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4 Gorgeous Kitchens

Service and style are on the menu for 2019



Photo by Kat Alves

Kitchens are being pressed into extra duty in mountain homes today. Not only do they need to be functional for meal preparation, storage and entertaining, they must be drop-dead supermodel gorgeous, with nary a tool or gadget out of place or superfluous detail to spoil the picture.

That’s a tall order for architects, designers and space planners, who need to provide homeowners with the required utility while tying all the elements seamlessly into the home’s overall design.

Appliances blend into the cabinetry and walls, there are fewer upper cabinets, and items such as microwave ovens and beverage refrigerators are moving under counters to keep view planes open. 

“Homeowners want to do a lot of entertaining without clutter,” says architect Jamie Daugaard, whose Big Sky, Montana, client also wanted to make sure she had great views while she was cooking. Her kitchen and these three additional projects capitalize on their mountain locations and design flourishes that make them both functional and fashionable.

1. LIGHTEN UP

Photo by Kat Alves

A lakefront 1970s California condominium in North Lake Tahoe needed a major update to give it the clean Scandinavian feel its owners craved in the kitchen. The original beams were painted white, and new clear pine walls were treated to a whitewashed finish. The island and counters have white Corian tops; open shelving continues the spare aesthetic, as does the dimensional tile backsplash, Miele and Sub-Zero appliances and Grohe faucet. Walnut tractor-seat stools by BassamFellows invite guests to linger, and Original BTC pendants lend an industrial feel. In the dining area, a whimsical Moooi chandelier hangs over the Carl Hansen & Son table and Eames chairs by Herman Miller. Artwork by Penny Olson provides a bright note.  

ARCHITECT: Curtis Popp, CPopp Workshop

2. MODERN FAMILY

Photo by Kimberly Gavin

When a European couple with a young child set out to renovate the kitchen in their Beaver Creek, Colorado, home at Greystone, they enlisted Margaret Selzer of River + Lime in Denver to lighten, brighten and make the space more functional. The layout keeps decorative and functional items on view with open shelves above the countertop and on the corners of the Caesarstone island. Functional storage is built into floor-to-ceiling rustic white oak cabinetry on opposing walls. A bar-height wooden table attached to the island is a spot for casual meals and entertaining, with leather swivel stools by Four Hands adding a Western touch.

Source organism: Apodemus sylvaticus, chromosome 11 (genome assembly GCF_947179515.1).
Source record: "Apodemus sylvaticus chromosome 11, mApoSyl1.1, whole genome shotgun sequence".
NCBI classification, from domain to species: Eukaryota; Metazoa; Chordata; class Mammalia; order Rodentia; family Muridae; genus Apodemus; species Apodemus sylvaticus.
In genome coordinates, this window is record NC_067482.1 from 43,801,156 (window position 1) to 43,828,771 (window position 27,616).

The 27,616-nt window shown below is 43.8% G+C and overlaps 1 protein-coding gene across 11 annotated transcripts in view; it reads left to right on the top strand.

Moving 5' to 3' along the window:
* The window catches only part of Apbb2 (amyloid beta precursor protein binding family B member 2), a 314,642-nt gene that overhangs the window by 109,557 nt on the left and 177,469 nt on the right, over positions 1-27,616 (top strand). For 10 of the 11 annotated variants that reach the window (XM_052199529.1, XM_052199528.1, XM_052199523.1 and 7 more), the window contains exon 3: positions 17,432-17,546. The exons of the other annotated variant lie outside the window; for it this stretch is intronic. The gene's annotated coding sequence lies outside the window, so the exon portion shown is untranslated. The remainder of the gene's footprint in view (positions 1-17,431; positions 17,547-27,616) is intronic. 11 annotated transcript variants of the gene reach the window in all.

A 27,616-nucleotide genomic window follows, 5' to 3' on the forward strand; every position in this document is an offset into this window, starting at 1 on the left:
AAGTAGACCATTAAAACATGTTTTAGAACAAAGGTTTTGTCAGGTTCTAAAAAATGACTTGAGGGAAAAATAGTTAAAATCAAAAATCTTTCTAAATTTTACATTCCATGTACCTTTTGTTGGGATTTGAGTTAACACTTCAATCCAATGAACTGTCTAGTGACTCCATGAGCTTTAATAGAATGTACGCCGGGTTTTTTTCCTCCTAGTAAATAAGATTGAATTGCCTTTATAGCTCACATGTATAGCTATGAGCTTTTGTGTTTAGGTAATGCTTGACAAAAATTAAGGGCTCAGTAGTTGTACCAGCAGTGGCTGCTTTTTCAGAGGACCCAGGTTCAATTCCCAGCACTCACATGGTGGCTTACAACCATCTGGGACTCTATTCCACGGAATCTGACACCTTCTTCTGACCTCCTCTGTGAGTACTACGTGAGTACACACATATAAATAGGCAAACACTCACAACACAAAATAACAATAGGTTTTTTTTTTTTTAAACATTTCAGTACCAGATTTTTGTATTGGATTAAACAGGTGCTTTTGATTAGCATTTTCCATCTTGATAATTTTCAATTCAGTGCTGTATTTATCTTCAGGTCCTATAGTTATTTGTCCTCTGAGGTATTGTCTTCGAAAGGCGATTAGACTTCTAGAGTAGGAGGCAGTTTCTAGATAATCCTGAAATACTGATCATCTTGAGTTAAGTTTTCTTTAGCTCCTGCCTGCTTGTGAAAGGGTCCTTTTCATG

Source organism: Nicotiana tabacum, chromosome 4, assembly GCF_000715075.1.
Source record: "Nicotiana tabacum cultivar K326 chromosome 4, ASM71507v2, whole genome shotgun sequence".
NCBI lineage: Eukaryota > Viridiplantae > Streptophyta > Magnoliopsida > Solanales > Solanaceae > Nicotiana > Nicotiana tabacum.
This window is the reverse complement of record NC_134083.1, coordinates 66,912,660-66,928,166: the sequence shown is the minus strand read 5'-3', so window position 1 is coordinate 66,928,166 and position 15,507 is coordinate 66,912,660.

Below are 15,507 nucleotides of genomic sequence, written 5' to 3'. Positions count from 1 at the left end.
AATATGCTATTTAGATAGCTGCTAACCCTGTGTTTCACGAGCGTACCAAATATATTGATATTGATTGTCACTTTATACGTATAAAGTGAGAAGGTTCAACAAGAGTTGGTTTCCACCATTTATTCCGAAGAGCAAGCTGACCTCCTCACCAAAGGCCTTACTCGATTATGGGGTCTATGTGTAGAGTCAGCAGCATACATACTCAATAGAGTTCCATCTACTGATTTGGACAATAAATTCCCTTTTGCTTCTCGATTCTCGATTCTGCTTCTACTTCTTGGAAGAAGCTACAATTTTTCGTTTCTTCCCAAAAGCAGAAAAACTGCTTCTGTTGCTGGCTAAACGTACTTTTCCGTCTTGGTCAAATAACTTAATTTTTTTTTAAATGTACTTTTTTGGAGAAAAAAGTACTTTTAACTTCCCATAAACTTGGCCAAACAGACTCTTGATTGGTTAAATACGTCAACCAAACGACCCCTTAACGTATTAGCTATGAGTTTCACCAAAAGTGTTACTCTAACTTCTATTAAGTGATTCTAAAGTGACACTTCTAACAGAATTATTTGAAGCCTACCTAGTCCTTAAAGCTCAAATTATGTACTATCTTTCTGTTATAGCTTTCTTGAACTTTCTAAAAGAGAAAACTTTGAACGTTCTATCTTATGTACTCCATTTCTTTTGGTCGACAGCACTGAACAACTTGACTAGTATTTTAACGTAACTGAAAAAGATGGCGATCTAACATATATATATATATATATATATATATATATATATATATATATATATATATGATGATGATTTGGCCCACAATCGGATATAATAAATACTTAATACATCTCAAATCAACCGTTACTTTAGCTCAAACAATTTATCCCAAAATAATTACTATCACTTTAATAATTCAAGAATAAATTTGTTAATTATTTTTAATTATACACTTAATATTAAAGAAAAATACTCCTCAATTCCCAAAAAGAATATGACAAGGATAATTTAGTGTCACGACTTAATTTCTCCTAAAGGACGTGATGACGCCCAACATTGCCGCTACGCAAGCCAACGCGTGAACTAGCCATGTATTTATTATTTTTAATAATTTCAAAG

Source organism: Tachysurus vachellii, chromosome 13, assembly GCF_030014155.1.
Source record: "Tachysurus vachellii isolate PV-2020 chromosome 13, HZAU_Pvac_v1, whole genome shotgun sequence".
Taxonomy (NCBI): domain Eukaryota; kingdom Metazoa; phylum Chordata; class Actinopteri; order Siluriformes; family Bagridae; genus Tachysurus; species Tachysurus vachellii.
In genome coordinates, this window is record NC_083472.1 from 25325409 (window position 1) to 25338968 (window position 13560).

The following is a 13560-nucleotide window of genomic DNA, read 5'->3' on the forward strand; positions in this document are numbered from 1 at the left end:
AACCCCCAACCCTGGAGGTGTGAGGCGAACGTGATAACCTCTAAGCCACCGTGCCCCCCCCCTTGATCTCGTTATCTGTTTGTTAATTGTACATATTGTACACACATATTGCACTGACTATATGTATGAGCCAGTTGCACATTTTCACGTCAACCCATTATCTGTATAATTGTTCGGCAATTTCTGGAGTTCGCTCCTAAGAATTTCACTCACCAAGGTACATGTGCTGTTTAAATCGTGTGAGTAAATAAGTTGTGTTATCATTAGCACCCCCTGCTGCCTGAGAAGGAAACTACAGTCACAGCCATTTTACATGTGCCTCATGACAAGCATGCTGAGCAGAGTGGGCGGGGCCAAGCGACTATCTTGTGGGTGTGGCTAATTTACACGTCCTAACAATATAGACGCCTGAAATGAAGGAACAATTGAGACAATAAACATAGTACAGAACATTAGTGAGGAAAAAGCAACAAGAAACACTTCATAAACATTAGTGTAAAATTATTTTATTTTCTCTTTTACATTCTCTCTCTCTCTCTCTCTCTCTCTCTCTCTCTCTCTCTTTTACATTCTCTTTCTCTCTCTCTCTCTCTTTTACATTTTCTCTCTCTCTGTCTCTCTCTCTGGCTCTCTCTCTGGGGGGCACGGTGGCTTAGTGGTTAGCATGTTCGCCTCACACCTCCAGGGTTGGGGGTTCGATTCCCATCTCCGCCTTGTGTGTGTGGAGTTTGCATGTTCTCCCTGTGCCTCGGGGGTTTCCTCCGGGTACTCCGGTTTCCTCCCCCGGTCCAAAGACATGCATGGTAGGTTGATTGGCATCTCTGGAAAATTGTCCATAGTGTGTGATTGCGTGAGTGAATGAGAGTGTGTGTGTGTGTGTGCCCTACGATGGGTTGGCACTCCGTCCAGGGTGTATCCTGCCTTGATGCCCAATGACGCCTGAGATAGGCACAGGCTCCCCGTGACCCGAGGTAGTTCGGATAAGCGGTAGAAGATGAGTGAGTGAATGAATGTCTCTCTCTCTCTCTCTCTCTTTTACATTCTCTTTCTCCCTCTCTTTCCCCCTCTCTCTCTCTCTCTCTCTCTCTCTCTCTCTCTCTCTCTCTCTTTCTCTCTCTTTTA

DESIGNER: Margaret Selzer, River + Lime
BUILDER: Custom Refinements

3. WIDE OPEN SPACES

Photo by Whitney Kamman

Architect Jamie Daugaard of Centre Sky created a hub for cooking and entertaining in this modern rustic Moonlight Basin home in Big Sky, Montana, that features a two-sided fireplace surrounded by field-stone. The oversized island is made of a granite slab quarried in Montana; it rests on a base of rustic walnut, roomy enough for a half-dozen Cross Back stools by Park Hill. Hubbardton Forge’s pendant lights illuminate the space. Perimeter cabinets are knotty alder, and the floors throughout are sculpted character oak. Not visible is a butler’s pantry with extra counter space and storage.

ARCHITECT: Jamie Daugaard, Centre Sky Architecture

4. REFINED RUSTIC

Photo by Kimberly Gavin

The mix of rough materials such as reclaimed wood and steel with refined details creates the perfect family home for living and entertaining at the C Lazy U Ranch. The roomy island features a walnut slab on the side where guests sit, and poured-and-stained concrete on the other. Reclaimed barnwood was used for the cabinet bases, refrigerator front and pantry, while the floors are of reclaimed oak. The Thermador range features a cold-rolled steel backsplash with hidden touch-activated spice storage rack. Industrial-inspired light fixtures hang above the island. 

ARCHITECT: Wendy Lind, Axial Arts Architecture
DESIGNER: Rebecca Kaufman, Rebal Design
KITCHEN DESIGNER:  Jason McConathy, New Mountain Design  

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